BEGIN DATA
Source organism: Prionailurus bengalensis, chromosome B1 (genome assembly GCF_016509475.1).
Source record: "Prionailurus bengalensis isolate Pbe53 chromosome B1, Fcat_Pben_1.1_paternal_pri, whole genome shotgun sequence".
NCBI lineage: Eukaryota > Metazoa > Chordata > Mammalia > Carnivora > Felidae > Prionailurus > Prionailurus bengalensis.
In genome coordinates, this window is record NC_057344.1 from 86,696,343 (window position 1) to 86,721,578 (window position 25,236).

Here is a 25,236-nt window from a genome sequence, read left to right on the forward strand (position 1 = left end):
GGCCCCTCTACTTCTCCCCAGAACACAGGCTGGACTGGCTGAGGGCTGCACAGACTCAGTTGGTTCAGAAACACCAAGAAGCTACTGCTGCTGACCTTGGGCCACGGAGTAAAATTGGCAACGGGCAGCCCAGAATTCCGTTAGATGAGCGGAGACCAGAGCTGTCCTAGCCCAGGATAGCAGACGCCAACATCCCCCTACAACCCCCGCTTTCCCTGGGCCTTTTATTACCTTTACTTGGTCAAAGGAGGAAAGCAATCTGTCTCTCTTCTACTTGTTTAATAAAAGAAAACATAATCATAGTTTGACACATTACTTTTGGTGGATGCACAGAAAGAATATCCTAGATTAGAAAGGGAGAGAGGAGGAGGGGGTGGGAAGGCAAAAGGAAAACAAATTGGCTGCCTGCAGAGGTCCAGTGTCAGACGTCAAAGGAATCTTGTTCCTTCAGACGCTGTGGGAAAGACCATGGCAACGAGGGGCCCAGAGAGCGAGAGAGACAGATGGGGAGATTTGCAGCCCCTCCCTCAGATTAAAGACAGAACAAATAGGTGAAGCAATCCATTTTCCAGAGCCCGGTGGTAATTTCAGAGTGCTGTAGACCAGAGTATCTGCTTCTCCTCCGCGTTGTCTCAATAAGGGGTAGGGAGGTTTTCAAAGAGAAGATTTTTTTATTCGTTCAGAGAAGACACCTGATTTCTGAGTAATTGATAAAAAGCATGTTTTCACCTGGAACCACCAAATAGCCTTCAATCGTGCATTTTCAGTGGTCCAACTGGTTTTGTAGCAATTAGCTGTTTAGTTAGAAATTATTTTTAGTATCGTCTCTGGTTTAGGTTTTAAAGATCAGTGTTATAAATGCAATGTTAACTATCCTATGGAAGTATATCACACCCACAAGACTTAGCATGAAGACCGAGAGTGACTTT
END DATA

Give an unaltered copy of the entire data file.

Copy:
Source organism: Prionailurus bengalensis, chromosome B1 (genome assembly GCF_016509475.1).
Source record: "Prionailurus bengalensis isolate Pbe53 chromosome B1, Fcat_Pben_1.1_paternal_pri, whole genome shotgun sequence".
NCBI lineage: Eukaryota > Metazoa > Chordata > Mammalia > Carnivora > Felidae > Prionailurus > Prionailurus bengalensis.
In genome coordinates, this window is record NC_057344.1 from 86,696,343 (window position 1) to 86,721,578 (window position 25,236).

Here is a 25,236-nt window from a genome sequence, read left to right on the forward strand (position 1 = left end):
GGCCCCTCTACTTCTCCCCAGAACACAGGCTGGACTGGCTGAGGGCTGCACAGACTCAGTTGGTTCAGAAACACCAAGAAGCTACTGCTGCTGACCTTGGGCCACGGAGTAAAATTGGCAACGGGCAGCCCAGAATTCCGTTAGATGAGCGGAGACCAGAGCTGTCCTAGCCCAGGATAGCAGACGCCAACATCCCCCTACAACCCCCGCTTTCCCTGGGCCTTTTATTACCTTTACTTGGTCAAAGGAGGAAAGCAATCTGTCTCTCTTCTACTTGTTTAATAAAAGAAAACATAATCATAGTTTGACACATTACTTTTGGTGGATGCACAGAAAGAATATCCTAGATTAGAAAGGGAGAGAGGAGGAGGGGGTGGGAAGGCAAAAGGAAAACAAATTGGCTGCCTGCAGAGGTCCAGTGTCAGACGTCAAAGGAATCTTGTTCCTTCAGACGCTGTGGGAAAGACCATGGCAACGAGGGGCCCAGAGAGCGAGAGAGACAGATGGGGAGATTTGCAGCCCCTCCCTCAGATTAAAGACAGAACAAATAGGTGAAGCAATCCATTTTCCAGAGCCCGGTGGTAATTTCAGAGTGCTGTAGACCAGAGTATCTGCTTCTCCTCCGCGTTGTCTCAATAAGGGGTAGGGAGGTTTTCAAAGAGAAGATTTTTTTATTCGTTCAGAGAAGACACCTGATTTCTGAGTAATTGATAAAAAGCATGTTTTCACCTGGAACCACCAAATAGCCTTCAATCGTGCATTTTCAGTGGTCCAACTGGTTTTGTAGCAATTAGCTGTTTAGTTAGAAATTATTTTTAGTATCGTCTCTGGTTTAGGTTTTAAAGATCAGTGTTATAAATGCAATGTTAACTATCCTATGGAAGTATATCACACCCACAAGACTTAGCATGAAGACCGAGAGTGACTTT